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Three Kansas Universities Will Ban Guns From Sporting Events


The University of Kansas, Kansas State and Wichita State all want to prevent fans from carrying concealed weapons into major sporting events.

The three schools asked a Kansas Board of Regents committee Wednesday for permission to use metal detectors and armed security to screen fans. The committee agreed.

Unless the Legislature changes the law -- and that appears unlikely -- almost anyone age 21 or older will be allowed to carry a concealed firearm on a Kansas college campus as of July 1. Schools can ban guns only if they implement what the law calls “adequate security measures,” essentially using metal detectors and staffing them with armed guards.

K-State, KU and Wichita State will all ban guns at sporting events with more than 5,000 people in attendance. That mostly means football and basketball in Lawrence and Manhattan, and basketball and some baseball games in Wichita.

Read WSU's weapons policy here.

Cindy Bontrager, vice president for administration and finance at K-State, says they’re worried alcohol could lead to some bad choices at Bill Snyder Family Stadium and Bramlage Coliseum.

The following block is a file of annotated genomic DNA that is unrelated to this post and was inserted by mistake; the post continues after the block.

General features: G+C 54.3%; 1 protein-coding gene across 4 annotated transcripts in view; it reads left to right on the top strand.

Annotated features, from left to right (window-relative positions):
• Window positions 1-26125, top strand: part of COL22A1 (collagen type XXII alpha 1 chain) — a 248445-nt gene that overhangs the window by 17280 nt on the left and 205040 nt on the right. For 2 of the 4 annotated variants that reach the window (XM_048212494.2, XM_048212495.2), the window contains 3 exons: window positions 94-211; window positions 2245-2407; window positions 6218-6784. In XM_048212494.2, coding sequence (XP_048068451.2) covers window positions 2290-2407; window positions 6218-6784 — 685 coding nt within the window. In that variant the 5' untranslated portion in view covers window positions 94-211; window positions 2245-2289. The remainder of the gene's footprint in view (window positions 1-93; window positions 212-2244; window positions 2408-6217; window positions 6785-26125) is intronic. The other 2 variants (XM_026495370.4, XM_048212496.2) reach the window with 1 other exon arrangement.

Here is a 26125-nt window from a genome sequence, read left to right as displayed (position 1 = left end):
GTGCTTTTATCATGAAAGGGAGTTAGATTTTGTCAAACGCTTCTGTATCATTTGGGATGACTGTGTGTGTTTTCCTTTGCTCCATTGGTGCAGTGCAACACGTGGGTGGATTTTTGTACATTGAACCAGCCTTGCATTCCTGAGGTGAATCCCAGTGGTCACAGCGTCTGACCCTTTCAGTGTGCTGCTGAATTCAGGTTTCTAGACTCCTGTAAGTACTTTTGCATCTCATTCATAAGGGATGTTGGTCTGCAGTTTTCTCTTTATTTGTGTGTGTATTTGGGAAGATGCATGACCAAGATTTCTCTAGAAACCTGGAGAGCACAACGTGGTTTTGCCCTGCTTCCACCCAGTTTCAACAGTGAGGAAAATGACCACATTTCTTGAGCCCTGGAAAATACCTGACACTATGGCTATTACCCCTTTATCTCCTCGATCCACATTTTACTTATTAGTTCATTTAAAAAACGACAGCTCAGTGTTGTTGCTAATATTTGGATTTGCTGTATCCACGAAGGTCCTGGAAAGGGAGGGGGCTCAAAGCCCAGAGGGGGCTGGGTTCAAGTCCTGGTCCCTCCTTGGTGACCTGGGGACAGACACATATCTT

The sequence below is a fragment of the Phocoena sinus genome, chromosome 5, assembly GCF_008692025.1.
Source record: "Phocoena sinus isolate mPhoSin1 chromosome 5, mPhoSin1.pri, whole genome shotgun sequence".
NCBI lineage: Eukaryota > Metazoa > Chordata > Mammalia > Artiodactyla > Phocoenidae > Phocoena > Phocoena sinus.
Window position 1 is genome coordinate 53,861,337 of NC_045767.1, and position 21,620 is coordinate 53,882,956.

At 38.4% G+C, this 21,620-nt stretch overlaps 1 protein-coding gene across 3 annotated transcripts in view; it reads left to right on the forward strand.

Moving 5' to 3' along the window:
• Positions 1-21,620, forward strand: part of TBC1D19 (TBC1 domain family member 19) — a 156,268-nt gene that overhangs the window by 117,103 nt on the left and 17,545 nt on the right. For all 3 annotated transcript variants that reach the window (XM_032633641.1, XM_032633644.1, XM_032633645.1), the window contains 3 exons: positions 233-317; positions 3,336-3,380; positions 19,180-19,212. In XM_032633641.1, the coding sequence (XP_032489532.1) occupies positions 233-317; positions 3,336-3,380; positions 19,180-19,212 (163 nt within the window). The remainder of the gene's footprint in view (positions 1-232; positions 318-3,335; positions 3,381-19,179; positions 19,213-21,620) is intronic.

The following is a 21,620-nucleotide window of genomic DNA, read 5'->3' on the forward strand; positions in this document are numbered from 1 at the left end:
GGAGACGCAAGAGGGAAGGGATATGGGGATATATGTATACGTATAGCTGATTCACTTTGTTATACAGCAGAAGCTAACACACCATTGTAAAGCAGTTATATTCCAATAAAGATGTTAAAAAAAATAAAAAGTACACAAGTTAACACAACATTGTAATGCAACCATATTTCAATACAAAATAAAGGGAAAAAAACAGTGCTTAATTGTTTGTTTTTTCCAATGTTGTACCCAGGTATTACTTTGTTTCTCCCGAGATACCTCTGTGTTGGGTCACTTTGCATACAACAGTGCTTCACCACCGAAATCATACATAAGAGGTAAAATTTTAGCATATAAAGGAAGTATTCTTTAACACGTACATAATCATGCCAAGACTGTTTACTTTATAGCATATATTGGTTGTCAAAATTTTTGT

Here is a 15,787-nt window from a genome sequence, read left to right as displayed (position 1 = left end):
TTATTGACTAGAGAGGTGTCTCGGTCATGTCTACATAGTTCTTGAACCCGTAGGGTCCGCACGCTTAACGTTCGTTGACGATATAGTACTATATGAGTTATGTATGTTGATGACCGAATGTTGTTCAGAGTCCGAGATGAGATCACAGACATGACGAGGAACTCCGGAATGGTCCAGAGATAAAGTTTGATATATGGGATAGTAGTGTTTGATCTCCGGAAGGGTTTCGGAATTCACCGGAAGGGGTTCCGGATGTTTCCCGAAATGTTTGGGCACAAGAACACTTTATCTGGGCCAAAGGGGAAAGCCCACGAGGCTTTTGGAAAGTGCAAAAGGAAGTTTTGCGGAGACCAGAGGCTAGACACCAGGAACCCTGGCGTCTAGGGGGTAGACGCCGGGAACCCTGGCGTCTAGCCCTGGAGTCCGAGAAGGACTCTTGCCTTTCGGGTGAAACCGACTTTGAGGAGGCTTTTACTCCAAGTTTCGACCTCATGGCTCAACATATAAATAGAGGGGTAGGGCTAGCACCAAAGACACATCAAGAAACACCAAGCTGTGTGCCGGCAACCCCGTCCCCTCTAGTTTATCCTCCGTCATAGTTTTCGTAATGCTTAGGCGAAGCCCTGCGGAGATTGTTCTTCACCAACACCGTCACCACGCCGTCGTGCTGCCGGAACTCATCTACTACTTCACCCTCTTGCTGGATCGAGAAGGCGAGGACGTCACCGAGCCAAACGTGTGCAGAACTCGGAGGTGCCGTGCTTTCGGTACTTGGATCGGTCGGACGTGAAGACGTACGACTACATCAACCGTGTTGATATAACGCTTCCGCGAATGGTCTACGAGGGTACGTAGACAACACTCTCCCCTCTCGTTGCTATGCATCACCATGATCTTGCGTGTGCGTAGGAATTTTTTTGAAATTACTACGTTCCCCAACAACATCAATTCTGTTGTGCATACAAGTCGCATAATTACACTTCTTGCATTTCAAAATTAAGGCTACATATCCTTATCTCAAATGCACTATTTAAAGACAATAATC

“We really want to make sure we’re maintaining a very safe environment for our alums and our families who come and participate, and our students, in those events,” she says.

K-State says its athletic department will buy up to 70 metal detectors. Wichita State told the committee it will buy up to 20 at $3,600 each for a total of $72,000. If K-State pays the same amount per unit, the cost would be $252,000. KU says its athletic department will pay for metal detectors and police but did not offer a cost estimate.

KU Chancellor Bernadette Gray-Little says the university would like to keep guns out of more buildings but it’s too expensive.

“Frankly, we can’t afford to have them in other places,” she says.

WSU has not identified any buildings they would like to exempt from the law by installing permanent security measures.

The metal detectors are the cheapest part of the endeavor because they are a one-time cost. The more expensive part is paying armed guards to staff them. That will mostly be done with campus police officers, but KU Police Chief Chris Keary says he may need to contract with other local law enforcement agencies to staff the metal detectors.

The committee voted 4-1 to approve the plans.

For Regent Shane Bangerter from Dodge City, the sole dissenting vote, the whole matter is a waste of money.

“In my opinion, we’re as safe or more safe allowing people to concealed carry to those events,” he said.

Emporia State, Pittsburg State and Fort Hays State did not ask for any exemptions.

The committee is recommending that the full Board of Regents refuse KU’s additional request that anyone carrying a concealed gun on that campus have it on their person rather than in a purse or backpack that the school argues could get stolen.

Sam Zeff covers education for KCUR and the Kansas News Service and is co-host of the political podcast Statehouse Blend Kansas. Follow him on Twitter @SamZeff.